Blind spots

Why would I not know who I was, what I felt or what I wanted? Because it was too threatening to know.

In my thirties I decided I needed to rebel against my parents, and started teenage. It is a stage of development people have to go through. I wanted to know who I was, and realised that there were blind spots, where I could not see myself properly. One problem with a blind spot is that you don’t know it’s there: you imagine you have a complete picture. I cared. Truth was important to me. I needed to know myself, because otherwise I was at war with myself.

You act according to your own character whether you understand it or not. I had been reading Carl Rogers, so knew of the organismic self and the self-concept: who you really are, and who you imagine you are. The imaginary self was who I thought I ought to be, quite different from the real self. I wrote,

It hurt so much and it’s stopped.
Who I am is who I ought to be.
I can be me. I can be free.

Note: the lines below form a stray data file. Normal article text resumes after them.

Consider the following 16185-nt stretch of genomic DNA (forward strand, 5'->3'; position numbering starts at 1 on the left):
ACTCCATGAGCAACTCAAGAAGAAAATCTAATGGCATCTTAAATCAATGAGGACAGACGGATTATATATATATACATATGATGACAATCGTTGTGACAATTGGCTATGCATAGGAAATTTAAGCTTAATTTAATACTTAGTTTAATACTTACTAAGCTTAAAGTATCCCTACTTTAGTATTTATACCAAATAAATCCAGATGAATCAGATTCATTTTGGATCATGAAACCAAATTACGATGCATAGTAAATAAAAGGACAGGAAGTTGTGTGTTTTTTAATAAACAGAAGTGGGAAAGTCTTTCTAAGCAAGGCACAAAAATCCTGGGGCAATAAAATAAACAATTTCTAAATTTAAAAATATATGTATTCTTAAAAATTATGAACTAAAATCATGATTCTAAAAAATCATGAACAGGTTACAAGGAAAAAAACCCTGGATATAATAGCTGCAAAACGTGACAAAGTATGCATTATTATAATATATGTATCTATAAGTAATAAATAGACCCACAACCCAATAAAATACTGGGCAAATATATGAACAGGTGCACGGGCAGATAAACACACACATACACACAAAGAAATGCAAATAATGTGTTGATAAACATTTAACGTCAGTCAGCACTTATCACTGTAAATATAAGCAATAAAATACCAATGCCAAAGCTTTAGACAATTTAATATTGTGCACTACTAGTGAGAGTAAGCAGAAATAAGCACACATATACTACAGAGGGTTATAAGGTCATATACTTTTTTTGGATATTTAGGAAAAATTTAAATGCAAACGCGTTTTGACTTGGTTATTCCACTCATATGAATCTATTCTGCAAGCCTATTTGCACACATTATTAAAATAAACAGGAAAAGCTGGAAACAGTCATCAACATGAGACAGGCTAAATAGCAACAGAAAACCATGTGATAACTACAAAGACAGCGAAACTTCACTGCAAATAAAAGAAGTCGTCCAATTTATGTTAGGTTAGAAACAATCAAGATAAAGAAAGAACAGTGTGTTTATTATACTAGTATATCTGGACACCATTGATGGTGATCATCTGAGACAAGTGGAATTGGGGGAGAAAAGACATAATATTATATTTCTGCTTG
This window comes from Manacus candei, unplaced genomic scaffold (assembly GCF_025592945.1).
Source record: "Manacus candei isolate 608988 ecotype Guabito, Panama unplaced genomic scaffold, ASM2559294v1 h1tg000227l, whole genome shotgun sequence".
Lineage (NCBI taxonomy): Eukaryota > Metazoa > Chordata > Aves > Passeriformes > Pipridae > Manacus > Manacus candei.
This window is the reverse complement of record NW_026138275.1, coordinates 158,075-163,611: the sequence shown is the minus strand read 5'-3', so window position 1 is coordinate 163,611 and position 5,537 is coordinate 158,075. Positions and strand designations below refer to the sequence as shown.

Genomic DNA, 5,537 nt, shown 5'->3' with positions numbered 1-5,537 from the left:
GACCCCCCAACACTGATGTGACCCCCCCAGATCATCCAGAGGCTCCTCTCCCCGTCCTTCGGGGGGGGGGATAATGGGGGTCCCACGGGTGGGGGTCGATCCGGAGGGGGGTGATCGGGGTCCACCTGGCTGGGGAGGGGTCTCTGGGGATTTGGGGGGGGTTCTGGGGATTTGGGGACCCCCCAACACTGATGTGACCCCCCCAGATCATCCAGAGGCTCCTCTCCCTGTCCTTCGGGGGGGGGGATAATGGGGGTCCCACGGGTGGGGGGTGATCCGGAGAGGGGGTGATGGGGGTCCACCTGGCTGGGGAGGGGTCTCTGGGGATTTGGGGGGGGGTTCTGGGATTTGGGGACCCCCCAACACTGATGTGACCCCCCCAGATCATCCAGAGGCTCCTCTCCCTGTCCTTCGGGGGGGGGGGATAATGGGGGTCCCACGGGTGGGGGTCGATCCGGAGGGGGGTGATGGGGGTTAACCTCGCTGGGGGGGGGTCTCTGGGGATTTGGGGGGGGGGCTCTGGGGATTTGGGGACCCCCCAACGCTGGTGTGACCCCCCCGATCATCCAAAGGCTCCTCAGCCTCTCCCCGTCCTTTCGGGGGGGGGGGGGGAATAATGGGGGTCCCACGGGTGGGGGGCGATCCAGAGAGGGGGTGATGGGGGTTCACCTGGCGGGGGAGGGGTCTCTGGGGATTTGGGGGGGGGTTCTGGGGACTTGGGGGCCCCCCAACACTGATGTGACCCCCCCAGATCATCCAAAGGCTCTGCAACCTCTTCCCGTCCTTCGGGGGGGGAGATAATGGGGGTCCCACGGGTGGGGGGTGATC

I was not there yet, but I was no longer so invested in the imaginary self, the self-concept. I knew it was untrue, and I wanted to unearth the real me. I worked out the lies I told myself, and the first was I lie to myself because I want to see myself as a good person. That might help me see behind the lie. But I carried on lying to myself, because I did not realise I was doing it.

I lie to myself because I am afraid. I fear my own anger and fear, so suppress them until they will be suppressed no more.

I lie to myself because I make no sense, and want to believe that I do.

I know what I want when I see what I do: this is “Shadow motivation”. The shadow, the part of yourself which is not wicked or bad but which you cannot admit to yourself and see as a monster, works to achieve its unconscious desires.

I have to talk about truth, for around six minutes. This is an attempt to work out what I might say.

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